Deer Park, Wisconsin
|Deer Park, Wisconsin|
Location of Deer Park, Wisconsin
|• Total||0.97 sq mi (2.51 km2)|
|• Land||0.93 sq mi (2.41 km2)|
|• Water||0.04 sq mi (0.10 km2)|
|Elevation||1,056 ft (322 m)|
|• Estimate (2012)||217|
|• Density||232.3/sq mi (89.7/km2)|
|Time zone||Central (CST) (UTC-6)|
|• Summer (DST)||CDT (UTC-5)|
|Area code(s)||715 & 534|
|GNIS feature ID||1581620|
Deer Park is located at  The village is located along Highway 46 and shares its Main street with Highway 46. The only other roads accessing the community are South Street West (also known as Gust Road although this name appears on only one road sign, outside the village limits at the junction of 200 Street and 225 Avenue) and 222 Avenue. Deer Park is located near the headwaters of the Willow River.(45.188556, -92.388935).
According to the United States Census Bureau, the village has a total area of 0.97 square miles (2.51 km2), of which, 0.93 square miles (2.41 km2) of it is land and 0.04 square miles (0.10 km2) is water.
As of the census of 2010, there were 216 people, 100 households, and 65 families residing in the village. The population density was 232.3 inhabitants per square mile (89.7/km2). There were 113 housing units at an average density of 121.5 per square mile (46.9/km2). The racial makeup of the village was 97.7% White, 0.5% African American, 1.4% Asian, and 0.5% from other races. Hispanic or Latino of any race were 1.4% of the population.
There were 100 households of which 26.0% had children under the age of 18 living with them, 49.0% were married couples living together, 8.0% had a female householder with no husband present, 8.0% had a male householder with no wife present, and 35.0% were non-families. 30.0% of all households were made up of individuals and 13% had someone living alone who was 65 years of age or older. The average household size was 2.16 and the average family size was 2.65.
The median age in the village was 43.3 years. 19.4% of residents were under the age of 18; 6% were between the ages of 18 and 24; 26.9% were from 25 to 44; 26.4% were from 45 to 64; and 21.3% were 65 years of age or older. The gender makeup of the village was 50.5% male and 49.5% female.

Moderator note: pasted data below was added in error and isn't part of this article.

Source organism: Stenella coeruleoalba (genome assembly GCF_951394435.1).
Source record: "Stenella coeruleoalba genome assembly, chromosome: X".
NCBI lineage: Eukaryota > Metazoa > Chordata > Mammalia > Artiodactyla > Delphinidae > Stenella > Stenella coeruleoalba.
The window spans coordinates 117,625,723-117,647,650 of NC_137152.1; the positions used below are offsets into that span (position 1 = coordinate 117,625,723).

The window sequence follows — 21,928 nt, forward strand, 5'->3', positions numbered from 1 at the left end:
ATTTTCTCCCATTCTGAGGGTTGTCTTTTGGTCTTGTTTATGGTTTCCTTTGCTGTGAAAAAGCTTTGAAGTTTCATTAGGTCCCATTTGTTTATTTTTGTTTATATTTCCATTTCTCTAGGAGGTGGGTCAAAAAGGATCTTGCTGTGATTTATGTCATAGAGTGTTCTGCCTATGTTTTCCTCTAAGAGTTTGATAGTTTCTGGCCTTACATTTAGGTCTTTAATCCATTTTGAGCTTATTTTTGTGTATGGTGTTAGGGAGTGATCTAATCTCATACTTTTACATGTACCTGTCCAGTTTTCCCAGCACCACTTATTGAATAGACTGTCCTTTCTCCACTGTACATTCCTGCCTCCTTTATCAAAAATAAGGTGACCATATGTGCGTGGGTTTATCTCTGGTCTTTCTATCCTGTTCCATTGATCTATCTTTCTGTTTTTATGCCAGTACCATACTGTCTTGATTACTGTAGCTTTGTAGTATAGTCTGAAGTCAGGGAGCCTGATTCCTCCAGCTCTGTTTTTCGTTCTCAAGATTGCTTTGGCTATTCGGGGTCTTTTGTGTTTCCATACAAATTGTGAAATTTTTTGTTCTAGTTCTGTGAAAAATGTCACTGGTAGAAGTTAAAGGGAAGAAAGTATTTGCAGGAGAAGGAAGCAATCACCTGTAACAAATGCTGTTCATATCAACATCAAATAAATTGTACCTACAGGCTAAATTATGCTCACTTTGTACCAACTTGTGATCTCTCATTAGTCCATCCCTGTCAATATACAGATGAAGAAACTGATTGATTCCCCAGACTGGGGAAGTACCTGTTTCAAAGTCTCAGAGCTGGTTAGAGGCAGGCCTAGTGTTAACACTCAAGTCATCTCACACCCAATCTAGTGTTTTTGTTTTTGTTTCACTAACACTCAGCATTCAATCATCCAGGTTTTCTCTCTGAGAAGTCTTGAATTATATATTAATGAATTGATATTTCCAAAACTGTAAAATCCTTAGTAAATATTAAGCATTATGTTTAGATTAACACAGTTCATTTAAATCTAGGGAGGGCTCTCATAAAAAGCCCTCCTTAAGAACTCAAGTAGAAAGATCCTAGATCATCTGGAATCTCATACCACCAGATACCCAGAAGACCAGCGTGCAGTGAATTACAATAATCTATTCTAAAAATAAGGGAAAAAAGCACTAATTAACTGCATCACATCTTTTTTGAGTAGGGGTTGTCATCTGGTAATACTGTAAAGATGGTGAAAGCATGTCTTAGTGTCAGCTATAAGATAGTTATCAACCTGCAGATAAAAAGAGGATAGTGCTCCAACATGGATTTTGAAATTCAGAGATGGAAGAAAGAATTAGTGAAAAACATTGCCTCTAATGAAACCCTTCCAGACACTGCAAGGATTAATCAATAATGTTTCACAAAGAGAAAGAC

As of the census of 2000, there were 227 people, 91 households, and 62 families residing in the village. The population density was 253.0 people per square mile (97.4/km²). There were 94 housing units at an average density of 104.8 per square mile (40.3/km²). The racial makeup of the village was 100.00% White.
There were 91 households out of which 26.4% had children under the age of 18 living with them, 59.3% were married couples living together, 3.3% had a female householder with no husband present, and 30.8% were non-families. 25.3% of all households were made up of individuals and 11.0% had someone living alone who was 65 years of age or older. The average household size was 2.49 and the average family size was 3.03.
In the village the population was spread out with 25.1% under the age of 18, 5.7% from 18 to 24, 32.6% from 25 to 44, 20.3% from 45 to 64, and 16.3% who were 65 years of age or older. The median age was 36 years. For every 100 females there were 92.4 males. For every 100 females age 18 and over, there were 109.9 males.
The median income for a household in the village was $51,000, and the median income for a family was $54,583. Males had a median income of $40,208 versus $20,000 for females. The per capita income for the village was $17,367. About 2.6% of families and 4.9% of the population were below the poverty line, including none of those under the age of eighteen and 15.9% of those sixty five or over.
- Ted Kleinhans, Major League Baseball player (native)
- "US Gazetteer files 2010". United States Census Bureau. Retrieved 2012-11-18.
- "US Board on Geographic Names". United States Geological Survey. 2007-10-25. Retrieved 2008-01-31.
- "American FactFinder". United States Census Bureau. Retrieved 2012-11-18.
- "Population Estimates". United States Census Bureau. Retrieved 2013-06-24.
- "American FactFinder". United States Census Bureau. Retrieved 2008-01-31.
- Chicago and North Western Railway Company (1908). A History of the Origin of the Place Names Connected with the Chicago & North Western and Chicago, St. Paul, Minneapolis & Omaha Railways. p. 172.
- "Saint Croix County". Jim Forte Postal History. Retrieved 3 April 2015.
- "US Gazetteer files: 2010, 2000, and 1990". United States Census Bureau. 2011-02-12. Retrieved 2011-04-23.